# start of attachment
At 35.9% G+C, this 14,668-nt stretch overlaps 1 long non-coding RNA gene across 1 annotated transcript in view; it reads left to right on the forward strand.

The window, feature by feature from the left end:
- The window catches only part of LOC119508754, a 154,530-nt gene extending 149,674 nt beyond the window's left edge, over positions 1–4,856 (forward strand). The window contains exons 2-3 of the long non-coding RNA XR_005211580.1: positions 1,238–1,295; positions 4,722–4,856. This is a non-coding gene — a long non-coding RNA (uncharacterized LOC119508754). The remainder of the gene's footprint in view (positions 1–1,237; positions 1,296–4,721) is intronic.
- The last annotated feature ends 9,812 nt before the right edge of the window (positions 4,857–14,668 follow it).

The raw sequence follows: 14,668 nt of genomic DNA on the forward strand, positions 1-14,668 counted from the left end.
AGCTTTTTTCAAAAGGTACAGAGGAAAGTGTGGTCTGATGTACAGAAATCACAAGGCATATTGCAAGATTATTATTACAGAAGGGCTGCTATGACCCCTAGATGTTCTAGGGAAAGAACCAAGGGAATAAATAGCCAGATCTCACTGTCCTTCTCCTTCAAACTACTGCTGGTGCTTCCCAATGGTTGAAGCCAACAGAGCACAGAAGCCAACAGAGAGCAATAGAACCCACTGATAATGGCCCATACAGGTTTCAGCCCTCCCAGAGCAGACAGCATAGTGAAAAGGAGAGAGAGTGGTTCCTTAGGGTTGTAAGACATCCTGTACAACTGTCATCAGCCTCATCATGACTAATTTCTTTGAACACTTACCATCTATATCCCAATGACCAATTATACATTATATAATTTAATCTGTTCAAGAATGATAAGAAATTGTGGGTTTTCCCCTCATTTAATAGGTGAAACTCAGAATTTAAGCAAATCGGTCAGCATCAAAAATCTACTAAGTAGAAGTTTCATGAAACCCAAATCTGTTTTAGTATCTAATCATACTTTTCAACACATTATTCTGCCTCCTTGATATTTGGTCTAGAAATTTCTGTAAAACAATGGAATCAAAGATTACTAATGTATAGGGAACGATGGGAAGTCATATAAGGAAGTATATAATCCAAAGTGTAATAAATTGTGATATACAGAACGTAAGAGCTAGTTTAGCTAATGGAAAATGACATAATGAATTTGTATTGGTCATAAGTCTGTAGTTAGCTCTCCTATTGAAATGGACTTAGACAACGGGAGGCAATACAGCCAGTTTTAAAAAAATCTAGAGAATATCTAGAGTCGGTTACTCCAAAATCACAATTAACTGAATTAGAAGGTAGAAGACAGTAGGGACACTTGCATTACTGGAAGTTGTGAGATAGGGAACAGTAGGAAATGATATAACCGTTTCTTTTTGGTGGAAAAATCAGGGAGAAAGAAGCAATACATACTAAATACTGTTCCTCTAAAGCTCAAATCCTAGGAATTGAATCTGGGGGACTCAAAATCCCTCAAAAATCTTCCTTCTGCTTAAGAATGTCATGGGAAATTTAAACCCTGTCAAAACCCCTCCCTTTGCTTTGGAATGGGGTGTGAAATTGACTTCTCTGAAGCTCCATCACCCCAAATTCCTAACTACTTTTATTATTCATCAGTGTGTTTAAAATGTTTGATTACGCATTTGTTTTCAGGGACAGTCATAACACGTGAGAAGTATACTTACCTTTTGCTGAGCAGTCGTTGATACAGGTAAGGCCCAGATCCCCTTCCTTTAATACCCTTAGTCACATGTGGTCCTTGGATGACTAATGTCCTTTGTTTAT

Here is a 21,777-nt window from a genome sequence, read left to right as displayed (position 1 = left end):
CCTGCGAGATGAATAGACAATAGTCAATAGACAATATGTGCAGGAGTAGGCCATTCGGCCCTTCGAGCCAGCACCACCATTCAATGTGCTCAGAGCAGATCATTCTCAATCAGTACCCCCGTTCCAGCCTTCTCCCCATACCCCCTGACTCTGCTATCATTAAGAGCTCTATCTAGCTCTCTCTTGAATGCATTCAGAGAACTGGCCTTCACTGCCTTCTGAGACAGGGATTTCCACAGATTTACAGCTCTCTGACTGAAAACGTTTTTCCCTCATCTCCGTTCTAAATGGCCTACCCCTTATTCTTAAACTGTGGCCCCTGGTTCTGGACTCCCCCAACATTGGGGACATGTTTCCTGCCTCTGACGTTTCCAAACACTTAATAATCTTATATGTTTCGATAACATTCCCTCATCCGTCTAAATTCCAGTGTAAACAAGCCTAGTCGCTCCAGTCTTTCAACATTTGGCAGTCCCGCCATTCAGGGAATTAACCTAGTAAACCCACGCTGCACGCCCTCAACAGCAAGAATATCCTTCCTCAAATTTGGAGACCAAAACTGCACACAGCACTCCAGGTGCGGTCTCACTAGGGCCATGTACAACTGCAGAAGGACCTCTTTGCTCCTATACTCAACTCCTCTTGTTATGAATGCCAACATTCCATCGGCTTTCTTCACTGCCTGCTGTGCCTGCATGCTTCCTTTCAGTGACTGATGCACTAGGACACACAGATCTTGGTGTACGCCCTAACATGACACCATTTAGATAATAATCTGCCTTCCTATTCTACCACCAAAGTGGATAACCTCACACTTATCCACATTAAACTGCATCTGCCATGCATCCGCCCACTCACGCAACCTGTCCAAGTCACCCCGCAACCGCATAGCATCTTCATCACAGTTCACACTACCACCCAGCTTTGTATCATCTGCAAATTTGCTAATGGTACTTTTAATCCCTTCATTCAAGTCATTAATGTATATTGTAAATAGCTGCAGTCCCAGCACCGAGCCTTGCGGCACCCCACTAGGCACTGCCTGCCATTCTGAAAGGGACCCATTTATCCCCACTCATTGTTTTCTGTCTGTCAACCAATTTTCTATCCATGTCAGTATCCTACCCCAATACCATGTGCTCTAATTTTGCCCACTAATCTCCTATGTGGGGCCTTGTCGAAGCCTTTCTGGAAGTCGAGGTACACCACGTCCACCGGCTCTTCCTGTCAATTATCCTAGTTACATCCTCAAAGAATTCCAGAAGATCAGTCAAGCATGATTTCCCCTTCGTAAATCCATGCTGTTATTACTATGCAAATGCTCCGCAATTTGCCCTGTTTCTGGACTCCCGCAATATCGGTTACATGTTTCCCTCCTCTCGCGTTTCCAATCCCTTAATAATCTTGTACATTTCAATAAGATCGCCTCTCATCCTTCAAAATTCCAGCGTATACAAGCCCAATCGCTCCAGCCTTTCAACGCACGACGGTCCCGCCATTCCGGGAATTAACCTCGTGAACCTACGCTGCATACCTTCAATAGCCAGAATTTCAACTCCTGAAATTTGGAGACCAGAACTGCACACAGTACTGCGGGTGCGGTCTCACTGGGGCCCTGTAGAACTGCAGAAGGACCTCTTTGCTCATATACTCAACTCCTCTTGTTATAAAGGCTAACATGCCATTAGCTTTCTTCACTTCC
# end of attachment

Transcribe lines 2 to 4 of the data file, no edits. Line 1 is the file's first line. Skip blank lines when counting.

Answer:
The window, feature by feature from the left end:
- The window catches only part of LOC119508754, a 154,530-nt gene extending 149,674 nt beyond the window's left edge, over positions 1–4,856 (forward strand). The window contains exons 2-3 of the long non-coding RNA XR_005211580.1: positions 1,238–1,295; positions 4,722–4,856. This is a non-coding gene — a long non-coding RNA (uncharacterized LOC119508754). The remainder of the gene's footprint in view (positions 1–1,237; positions 1,296–4,721) is intronic.
- The last annotated feature ends 9,812 nt before the right edge of the window (positions 4,857–14,668 follow it).